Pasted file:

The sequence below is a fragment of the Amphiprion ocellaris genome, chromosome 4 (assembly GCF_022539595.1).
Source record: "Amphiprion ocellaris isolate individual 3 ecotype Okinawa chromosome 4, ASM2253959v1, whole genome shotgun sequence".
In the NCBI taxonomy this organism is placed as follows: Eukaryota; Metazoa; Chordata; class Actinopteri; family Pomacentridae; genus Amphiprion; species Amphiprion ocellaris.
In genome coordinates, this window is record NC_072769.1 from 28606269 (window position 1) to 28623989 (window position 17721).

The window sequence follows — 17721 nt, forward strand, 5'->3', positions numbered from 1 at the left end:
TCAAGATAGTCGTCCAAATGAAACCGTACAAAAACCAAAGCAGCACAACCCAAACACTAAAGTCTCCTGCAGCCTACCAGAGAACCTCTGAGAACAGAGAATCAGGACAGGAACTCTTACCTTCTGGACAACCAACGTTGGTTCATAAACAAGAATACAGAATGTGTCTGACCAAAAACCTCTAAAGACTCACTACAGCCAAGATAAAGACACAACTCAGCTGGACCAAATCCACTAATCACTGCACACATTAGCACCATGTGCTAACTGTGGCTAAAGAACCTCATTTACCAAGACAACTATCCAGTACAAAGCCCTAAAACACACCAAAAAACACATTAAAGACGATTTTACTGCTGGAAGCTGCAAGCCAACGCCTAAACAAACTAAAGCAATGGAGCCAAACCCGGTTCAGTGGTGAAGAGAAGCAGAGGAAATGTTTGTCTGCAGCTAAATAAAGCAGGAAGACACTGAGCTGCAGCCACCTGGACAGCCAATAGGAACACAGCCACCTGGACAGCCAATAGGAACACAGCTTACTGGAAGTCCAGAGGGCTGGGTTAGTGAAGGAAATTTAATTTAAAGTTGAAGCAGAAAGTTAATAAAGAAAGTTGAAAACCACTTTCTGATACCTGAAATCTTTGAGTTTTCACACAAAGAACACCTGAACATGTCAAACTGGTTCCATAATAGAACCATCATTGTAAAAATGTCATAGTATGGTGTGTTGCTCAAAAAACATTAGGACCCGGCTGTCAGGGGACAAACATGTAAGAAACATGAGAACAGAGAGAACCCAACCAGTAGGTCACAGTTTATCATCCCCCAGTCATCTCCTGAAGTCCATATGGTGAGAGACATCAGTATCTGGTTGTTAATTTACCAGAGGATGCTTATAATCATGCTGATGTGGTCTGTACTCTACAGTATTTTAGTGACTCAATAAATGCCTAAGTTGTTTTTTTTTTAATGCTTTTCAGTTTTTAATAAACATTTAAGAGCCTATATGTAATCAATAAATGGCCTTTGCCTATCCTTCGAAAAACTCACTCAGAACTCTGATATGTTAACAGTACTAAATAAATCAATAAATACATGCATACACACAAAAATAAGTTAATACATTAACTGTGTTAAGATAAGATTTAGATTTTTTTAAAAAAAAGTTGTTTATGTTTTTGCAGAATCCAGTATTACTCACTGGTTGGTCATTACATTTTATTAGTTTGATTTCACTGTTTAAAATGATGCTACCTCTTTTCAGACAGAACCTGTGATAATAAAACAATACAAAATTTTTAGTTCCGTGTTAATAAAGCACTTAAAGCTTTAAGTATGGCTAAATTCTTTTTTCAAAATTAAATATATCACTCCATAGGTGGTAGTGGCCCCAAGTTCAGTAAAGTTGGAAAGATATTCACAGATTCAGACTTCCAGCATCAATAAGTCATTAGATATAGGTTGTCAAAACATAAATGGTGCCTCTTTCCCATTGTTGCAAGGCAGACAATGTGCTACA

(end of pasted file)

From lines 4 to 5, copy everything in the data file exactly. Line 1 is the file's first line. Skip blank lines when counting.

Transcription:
In genome coordinates, this window is record NC_072769.1 from 28606269 (window position 1) to 28623989 (window position 17721).

The window sequence follows — 17721 nt, forward strand, 5'->3', positions numbered from 1 at the left end: